Posts: 769
Quote:
Originally Posted by danm View Post

Unfortunately you can't tell people anything; they just won't listen.
That's for sure.

Four years ago when my mom died my sister wanted to buy mom's house, appraised at $210K. With her part of the inheritance and the sale of her old house she was just $25k away from owning the house outright. Within 30 days of taking possession she refinanced and grabbed the the whole $210k. Seven month later she refinanced again and grabbed another $10k from the house and got a $20K HELOC.

I just shook my head after seeing what she did. I guess her thinking was she could have the house and the money too. I don't talk to her much but from what I hear from my other sister things are getting a little tight these days.

As for the money I think she used it to bankroll a new business she is starting. With her track record in high finance, it's only a matter of time before the wolves are howling at the door.
__________________
UncleHoney is offline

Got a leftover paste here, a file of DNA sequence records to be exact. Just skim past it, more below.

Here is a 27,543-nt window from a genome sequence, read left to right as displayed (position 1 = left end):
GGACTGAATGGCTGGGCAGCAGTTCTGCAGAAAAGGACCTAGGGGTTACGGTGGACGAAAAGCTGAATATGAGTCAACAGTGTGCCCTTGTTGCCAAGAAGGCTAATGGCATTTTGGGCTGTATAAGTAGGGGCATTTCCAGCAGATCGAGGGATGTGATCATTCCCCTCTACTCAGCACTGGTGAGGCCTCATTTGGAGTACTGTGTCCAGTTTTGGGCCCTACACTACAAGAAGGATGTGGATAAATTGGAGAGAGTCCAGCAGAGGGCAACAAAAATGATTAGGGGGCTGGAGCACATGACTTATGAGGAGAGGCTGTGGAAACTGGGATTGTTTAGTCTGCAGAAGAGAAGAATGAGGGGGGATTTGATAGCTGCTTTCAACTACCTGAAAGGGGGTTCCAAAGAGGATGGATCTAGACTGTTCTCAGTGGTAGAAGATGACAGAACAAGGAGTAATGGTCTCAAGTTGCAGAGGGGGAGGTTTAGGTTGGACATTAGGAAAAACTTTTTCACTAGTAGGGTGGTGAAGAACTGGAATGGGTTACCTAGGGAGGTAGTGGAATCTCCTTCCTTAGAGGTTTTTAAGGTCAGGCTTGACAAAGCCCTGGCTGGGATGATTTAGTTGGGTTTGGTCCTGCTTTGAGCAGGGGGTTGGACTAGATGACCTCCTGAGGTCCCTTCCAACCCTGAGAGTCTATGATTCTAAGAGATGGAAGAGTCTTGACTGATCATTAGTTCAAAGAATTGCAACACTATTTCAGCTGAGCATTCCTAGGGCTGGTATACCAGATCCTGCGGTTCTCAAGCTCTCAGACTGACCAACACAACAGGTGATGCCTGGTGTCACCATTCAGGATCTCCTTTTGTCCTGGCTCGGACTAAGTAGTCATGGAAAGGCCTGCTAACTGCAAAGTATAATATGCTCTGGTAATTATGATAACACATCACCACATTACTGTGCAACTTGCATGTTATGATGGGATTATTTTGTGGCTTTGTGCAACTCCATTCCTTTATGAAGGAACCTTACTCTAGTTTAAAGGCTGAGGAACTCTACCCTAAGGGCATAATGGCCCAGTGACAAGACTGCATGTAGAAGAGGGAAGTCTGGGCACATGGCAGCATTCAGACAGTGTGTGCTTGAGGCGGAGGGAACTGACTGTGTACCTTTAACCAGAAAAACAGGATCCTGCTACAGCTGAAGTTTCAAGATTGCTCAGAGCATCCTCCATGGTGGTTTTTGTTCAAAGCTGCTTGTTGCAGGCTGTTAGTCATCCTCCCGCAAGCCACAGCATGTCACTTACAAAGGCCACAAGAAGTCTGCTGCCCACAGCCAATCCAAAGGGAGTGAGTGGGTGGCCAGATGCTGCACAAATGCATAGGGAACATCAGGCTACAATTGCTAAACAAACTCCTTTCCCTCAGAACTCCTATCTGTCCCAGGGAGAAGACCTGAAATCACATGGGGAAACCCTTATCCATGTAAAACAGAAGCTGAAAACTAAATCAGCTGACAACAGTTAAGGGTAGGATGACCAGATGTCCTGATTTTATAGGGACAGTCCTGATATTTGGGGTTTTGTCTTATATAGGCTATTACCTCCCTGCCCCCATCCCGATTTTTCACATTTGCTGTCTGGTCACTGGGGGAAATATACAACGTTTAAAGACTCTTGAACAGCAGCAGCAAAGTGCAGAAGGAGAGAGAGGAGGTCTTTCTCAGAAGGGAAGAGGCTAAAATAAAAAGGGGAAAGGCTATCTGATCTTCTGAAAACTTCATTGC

Old 01-13-2008, 09:56 PM   #29
Give me a museum and I'll fill it. (Picasso)
Give me a forum ...
 
Join Date: May 2005
Posts: 13,271
Quote:
Originally Posted by cute fuzzy bunny View Post
Sorry, but I'd have to call it very small, with no basis and highly unlikely.

If prices were to drop past the median and "overshoot" it, existing homes would cost less then construction cost of the home alone, with negative value for the land.

Never seen that happen, in any housing market in the US, ever.

And I dont think the nasdaq dropped below its reasonable value either. At 1200 it was fairly valued by historic measures. At 5000 and PE's in the triple digits, it was pretty stupid.

So were homes priced at $600k that cost $250k to build and sat on $50k lots.
You need to review the Houston market back in the mid 80s.... houses were selling for less than construction costs... and is a few bad areas, you could buy a house for $5 to $10K... some neighborhoods had 50% of their houses repoed and sold... some people made a killing in the S&L mess...

Now... I have been told by someone at the rating agency that this was the worst housing market ever in the US... don't know if true, but...
__________________
Texas Proud is offline  
Old 01-13-2008, 10:04 PM   #30
Give me a museum and I'll fill it. (Picasso)